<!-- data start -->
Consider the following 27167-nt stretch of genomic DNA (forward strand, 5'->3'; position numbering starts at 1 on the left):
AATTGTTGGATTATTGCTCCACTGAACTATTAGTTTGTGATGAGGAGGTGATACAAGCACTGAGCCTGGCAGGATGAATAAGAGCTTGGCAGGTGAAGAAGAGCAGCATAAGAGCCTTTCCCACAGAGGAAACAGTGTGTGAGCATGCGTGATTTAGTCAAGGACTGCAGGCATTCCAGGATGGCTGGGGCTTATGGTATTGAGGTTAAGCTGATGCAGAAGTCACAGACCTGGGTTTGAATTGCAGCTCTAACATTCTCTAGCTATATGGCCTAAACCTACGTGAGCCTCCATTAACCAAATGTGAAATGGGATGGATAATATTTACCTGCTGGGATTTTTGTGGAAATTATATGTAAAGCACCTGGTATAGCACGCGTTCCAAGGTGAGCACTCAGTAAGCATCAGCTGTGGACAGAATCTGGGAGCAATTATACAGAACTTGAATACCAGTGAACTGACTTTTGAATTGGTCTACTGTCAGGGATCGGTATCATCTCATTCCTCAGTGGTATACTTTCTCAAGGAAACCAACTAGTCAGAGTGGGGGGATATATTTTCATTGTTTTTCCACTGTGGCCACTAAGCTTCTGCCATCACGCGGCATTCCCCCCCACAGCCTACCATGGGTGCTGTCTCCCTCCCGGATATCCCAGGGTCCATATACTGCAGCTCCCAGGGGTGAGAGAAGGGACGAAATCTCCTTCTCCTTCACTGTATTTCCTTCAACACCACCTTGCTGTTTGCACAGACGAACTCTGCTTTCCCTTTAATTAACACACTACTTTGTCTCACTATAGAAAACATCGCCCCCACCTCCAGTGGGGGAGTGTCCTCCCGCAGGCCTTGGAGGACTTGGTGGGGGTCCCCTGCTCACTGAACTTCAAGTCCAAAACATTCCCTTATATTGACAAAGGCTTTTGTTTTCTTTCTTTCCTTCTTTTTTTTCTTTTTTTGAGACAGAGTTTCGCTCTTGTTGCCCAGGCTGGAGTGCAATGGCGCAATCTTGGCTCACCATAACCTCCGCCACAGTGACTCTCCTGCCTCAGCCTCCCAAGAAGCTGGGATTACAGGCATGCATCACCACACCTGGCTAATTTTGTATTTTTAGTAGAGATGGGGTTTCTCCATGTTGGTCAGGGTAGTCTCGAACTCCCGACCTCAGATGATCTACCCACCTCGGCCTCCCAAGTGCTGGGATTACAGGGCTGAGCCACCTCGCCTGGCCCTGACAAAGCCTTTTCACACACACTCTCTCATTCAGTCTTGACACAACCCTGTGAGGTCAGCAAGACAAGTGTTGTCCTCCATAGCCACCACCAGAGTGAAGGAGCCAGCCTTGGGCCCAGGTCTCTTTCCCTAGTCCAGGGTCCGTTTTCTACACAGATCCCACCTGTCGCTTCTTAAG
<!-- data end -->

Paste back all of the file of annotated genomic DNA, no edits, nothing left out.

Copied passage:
Consider the following 27167-nt stretch of genomic DNA (forward strand, 5'->3'; position numbering starts at 1 on the left):
AATTGTTGGATTATTGCTCCACTGAACTATTAGTTTGTGATGAGGAGGTGATACAAGCACTGAGCCTGGCAGGATGAATAAGAGCTTGGCAGGTGAAGAAGAGCAGCATAAGAGCCTTTCCCACAGAGGAAACAGTGTGTGAGCATGCGTGATTTAGTCAAGGACTGCAGGCATTCCAGGATGGCTGGGGCTTATGGTATTGAGGTTAAGCTGATGCAGAAGTCACAGACCTGGGTTTGAATTGCAGCTCTAACATTCTCTAGCTATATGGCCTAAACCTACGTGAGCCTCCATTAACCAAATGTGAAATGGGATGGATAATATTTACCTGCTGGGATTTTTGTGGAAATTATATGTAAAGCACCTGGTATAGCACGCGTTCCAAGGTGAGCACTCAGTAAGCATCAGCTGTGGACAGAATCTGGGAGCAATTATACAGAACTTGAATACCAGTGAACTGACTTTTGAATTGGTCTACTGTCAGGGATCGGTATCATCTCATTCCTCAGTGGTATACTTTCTCAAGGAAACCAACTAGTCAGAGTGGGGGGATATATTTTCATTGTTTTTCCACTGTGGCCACTAAGCTTCTGCCATCACGCGGCATTCCCCCCCACAGCCTACCATGGGTGCTGTCTCCCTCCCGGATATCCCAGGGTCCATATACTGCAGCTCCCAGGGGTGAGAGAAGGGACGAAATCTCCTTCTCCTTCACTGTATTTCCTTCAACACCACCTTGCTGTTTGCACAGACGAACTCTGCTTTCCCTTTAATTAACACACTACTTTGTCTCACTATAGAAAACATCGCCCCCACCTCCAGTGGGGGAGTGTCCTCCCGCAGGCCTTGGAGGACTTGGTGGGGGTCCCCTGCTCACTGAACTTCAAGTCCAAAACATTCCCTTATATTGACAAAGGCTTTTGTTTTCTTTCTTTCCTTCTTTTTTTTCTTTTTTTGAGACAGAGTTTCGCTCTTGTTGCCCAGGCTGGAGTGCAATGGCGCAATCTTGGCTCACCATAACCTCCGCCACAGTGACTCTCCTGCCTCAGCCTCCCAAGAAGCTGGGATTACAGGCATGCATCACCACACCTGGCTAATTTTGTATTTTTAGTAGAGATGGGGTTTCTCCATGTTGGTCAGGGTAGTCTCGAACTCCCGACCTCAGATGATCTACCCACCTCGGCCTCCCAAGTGCTGGGATTACAGGGCTGAGCCACCTCGCCTGGCCCTGACAAAGCCTTTTCACACACACTCTCTCATTCAGTCTTGACACAACCCTGTGAGGTCAGCAAGACAAGTGTTGTCCTCCATAGCCACCACCAGAGTGAAGGAGCCAGCCTTGGGCCCAGGTCTCTTTCCCTAGTCCAGGGTCCGTTTTCTACACAGATCCCACCTGTCGCTTCTTAAG